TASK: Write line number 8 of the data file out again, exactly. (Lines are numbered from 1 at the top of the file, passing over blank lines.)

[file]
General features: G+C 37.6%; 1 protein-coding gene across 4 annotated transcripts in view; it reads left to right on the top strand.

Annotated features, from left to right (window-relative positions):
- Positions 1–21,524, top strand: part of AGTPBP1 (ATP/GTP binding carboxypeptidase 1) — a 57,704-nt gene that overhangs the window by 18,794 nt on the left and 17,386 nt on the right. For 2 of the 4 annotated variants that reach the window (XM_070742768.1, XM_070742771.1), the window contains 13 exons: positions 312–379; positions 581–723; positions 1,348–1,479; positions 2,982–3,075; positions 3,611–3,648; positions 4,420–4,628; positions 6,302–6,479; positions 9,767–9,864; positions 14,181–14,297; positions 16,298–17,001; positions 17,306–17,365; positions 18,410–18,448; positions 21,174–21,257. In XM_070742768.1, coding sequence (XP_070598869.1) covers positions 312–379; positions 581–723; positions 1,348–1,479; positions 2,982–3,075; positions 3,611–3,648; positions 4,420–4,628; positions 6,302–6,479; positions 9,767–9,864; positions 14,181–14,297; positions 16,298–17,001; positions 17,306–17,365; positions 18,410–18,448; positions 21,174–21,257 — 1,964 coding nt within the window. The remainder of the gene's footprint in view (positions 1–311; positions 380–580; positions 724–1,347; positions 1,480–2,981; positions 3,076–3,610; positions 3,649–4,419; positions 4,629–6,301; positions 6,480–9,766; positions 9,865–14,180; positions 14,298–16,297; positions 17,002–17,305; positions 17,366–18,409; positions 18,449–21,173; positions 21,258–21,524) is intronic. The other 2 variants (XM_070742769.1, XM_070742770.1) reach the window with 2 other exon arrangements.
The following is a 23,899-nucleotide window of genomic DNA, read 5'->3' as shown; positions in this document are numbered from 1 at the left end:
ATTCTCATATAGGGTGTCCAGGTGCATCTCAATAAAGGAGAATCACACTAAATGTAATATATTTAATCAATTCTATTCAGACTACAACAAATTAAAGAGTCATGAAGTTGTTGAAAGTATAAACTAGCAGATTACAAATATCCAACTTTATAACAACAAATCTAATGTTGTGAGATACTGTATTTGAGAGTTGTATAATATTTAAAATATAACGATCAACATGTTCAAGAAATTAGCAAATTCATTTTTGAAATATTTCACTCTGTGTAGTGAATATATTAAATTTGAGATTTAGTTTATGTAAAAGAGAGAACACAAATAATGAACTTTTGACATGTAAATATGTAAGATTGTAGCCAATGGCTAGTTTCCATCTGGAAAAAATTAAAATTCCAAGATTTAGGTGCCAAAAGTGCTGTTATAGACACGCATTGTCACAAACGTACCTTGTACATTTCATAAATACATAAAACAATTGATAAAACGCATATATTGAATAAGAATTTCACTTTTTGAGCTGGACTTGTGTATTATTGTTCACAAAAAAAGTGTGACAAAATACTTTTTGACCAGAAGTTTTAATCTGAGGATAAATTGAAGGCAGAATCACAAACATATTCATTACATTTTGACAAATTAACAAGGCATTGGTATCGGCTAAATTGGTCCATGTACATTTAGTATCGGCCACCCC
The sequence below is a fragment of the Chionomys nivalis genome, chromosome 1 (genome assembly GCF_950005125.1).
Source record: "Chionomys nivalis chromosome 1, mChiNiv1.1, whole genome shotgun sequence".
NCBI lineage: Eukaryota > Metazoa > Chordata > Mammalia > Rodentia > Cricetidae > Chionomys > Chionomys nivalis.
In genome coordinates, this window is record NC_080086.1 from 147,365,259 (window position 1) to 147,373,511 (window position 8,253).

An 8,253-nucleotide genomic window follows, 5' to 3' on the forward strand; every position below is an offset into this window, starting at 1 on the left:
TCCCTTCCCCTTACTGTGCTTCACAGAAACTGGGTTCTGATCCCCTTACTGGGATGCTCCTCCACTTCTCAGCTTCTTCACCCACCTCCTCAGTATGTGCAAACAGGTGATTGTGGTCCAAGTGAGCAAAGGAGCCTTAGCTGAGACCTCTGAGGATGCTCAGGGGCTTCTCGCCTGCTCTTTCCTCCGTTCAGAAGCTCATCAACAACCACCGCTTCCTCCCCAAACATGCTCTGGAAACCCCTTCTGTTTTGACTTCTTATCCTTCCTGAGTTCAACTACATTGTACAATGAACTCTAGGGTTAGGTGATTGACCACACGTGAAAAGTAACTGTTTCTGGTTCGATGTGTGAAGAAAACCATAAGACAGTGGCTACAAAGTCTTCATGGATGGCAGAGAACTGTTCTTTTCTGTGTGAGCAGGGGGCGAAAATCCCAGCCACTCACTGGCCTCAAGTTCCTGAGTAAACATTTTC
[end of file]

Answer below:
NCBI lineage: Eukaryota > Metazoa > Chordata > Mammalia > Rodentia > Cricetidae > Chionomys > Chionomys nivalis.